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Tuesday, October 05, 2004


Thanks to the legal effort of the New York Times, we now know which Gainesville businesses have work injury rates that are "considerably greater than the national average."

A federal district court judge in Manhattan ruled two months ago that the Occupational Safety and Health Administration must give The Times records detailing the 2002 health and injury rates at 13,000 work sites with above average injury rates.

OSHA had identified almost 13,000 workplaces with the highest occupational injury and illness rates, urging the employers to take action to remove hazards causing the high rates.

Eight Gainesville businesses made the list.
  • Florida Coca-Cola Bottling, Co., 929 E. University Ave.
  • Edencare Senior Living Services Lp, 1415 Fort Clarke Blvd.
  • Shands Teaching Hospital Clinics Inc., 8900 NW 39th Ave.
  • Integrated Health Services, 227 SW 62nd Blvd.
  • Gainesville Health & Rehabilitation, 1311 SW 16th St.
  • Florida Food Service Inc, 5201 NE 40th Terr.
  • Griffis Lumber Inc., 9333 NW 13th St.
  • Pepsi-Cola Metro Bottling Co., Inc., 6335 NW 18th Drive
They made the list because they were identified as workplaces with the highest Days Away from work, Restricted, or Transferred rates, referred to commonly as the DART rate.

For every 100 full-time workers, the 13,000 employers on the list had seven or more injuries or illnesses that resulted in days away from work, restricted work or a job transfer. The national average is 2.8.

When The Times requested this information in 2002, OSHA refused saying it would have to spend too much agency resources to comply with the public records request. OSHA said that the records would include information that could be considered confidential business information, so the agency would have to contact each business and get its permission to release the information.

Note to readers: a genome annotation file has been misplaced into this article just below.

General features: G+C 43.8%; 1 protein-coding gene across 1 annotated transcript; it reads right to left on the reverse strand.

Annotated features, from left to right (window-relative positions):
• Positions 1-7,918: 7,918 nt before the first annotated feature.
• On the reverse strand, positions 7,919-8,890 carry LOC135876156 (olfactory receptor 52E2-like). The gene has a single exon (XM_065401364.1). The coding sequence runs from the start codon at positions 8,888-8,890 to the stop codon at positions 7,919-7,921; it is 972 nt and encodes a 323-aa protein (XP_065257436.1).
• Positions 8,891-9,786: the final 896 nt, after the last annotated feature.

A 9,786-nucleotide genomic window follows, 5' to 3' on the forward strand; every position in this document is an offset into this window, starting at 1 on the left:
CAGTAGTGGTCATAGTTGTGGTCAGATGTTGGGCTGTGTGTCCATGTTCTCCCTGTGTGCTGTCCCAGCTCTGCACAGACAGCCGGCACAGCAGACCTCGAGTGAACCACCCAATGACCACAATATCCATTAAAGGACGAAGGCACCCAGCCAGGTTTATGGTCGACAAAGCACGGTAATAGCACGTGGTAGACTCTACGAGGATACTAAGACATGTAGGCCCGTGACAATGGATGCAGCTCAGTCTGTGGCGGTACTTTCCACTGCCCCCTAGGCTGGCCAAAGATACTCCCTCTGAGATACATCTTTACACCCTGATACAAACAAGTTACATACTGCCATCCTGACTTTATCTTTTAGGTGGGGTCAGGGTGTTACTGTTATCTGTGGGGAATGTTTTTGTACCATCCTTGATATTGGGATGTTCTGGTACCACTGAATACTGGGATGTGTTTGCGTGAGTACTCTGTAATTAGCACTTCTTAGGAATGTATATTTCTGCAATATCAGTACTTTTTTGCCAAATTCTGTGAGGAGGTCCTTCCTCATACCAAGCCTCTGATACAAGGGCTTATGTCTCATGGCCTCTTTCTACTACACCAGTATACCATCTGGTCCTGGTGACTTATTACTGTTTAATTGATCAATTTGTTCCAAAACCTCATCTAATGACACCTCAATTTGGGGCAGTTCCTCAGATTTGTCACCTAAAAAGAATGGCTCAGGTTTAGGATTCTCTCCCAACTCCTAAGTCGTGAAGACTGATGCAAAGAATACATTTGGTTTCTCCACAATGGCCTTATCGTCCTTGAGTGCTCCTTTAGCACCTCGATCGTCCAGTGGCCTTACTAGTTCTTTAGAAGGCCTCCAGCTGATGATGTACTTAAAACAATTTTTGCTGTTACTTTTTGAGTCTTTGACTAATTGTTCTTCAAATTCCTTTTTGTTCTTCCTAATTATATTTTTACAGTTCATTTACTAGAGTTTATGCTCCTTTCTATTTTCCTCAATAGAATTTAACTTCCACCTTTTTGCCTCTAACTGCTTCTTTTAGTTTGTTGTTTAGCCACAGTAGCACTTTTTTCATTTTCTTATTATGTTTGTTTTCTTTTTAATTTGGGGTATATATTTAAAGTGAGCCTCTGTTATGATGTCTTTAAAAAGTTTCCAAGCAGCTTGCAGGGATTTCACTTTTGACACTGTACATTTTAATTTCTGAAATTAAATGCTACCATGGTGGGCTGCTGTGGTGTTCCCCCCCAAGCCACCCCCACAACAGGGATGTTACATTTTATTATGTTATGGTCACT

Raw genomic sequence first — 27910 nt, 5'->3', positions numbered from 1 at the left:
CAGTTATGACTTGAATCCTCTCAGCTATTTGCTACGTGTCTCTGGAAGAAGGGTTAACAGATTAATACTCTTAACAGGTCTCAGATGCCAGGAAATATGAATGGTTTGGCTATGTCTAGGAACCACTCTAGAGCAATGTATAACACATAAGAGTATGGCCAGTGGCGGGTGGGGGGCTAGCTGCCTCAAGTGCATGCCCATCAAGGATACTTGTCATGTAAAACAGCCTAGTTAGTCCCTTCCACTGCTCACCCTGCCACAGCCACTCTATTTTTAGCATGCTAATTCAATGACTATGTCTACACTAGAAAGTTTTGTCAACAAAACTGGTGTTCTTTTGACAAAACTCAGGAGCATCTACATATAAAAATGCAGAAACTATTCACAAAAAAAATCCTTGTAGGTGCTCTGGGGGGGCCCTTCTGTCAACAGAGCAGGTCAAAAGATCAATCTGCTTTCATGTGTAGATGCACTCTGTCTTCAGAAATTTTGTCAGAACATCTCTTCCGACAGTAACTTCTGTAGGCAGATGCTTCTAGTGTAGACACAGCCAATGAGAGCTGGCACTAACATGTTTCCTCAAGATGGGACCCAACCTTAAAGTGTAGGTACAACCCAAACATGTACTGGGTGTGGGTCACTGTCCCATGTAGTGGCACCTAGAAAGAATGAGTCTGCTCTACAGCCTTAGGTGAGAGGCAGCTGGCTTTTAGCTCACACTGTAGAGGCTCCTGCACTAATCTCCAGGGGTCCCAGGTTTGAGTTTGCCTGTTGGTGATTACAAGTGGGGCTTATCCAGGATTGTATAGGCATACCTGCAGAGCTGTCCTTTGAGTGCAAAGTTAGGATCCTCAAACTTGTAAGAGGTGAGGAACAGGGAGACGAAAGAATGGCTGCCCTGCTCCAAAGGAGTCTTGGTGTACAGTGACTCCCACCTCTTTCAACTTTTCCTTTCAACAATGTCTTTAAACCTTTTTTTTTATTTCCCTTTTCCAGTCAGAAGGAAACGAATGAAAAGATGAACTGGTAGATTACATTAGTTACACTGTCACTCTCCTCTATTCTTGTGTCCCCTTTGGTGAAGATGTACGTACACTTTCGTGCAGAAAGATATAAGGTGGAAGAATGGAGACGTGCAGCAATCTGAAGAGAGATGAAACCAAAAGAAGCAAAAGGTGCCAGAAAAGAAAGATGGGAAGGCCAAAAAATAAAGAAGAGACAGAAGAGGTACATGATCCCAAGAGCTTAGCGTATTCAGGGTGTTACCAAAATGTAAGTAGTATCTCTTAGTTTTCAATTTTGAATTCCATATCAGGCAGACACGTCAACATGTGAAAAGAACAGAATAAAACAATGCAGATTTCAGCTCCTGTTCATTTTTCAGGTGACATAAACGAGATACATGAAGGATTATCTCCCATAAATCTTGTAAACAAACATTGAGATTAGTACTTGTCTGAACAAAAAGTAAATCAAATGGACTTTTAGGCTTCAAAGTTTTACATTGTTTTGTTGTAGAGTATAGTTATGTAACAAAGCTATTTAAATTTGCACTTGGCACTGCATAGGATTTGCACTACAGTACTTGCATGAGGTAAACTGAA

The judge ruled otherwise, and OSHA released a list of the workplaces, with no specifics on the reasons for being on the list. OSHA’s release also did not rank the companies or distinguish between the worst offenders and those that just barely made the list.

In the letter mailed to the 13,000 workplaces, OSHA wrote: “OSHA recognizes that your elevated DART rate does not necessarily indicate a lack of interest in safety and health. Whatever the cause, a high rate is costly to your company in both personal and financial terms.”

If any of this is news to you Gainesville folks, it is likely because our local newspaper did not report this story. A search of The Gainesville Sun’s archives as posted on the Internet did not reveal any coverage of the story.

The Sun certainly had every opportunity to report this. The Sun is an adopted child of The New York Times, which owns the company that owns The Sun and a few other mid-size and small town newspapers. Children, as we know, rarely listen to their parents.


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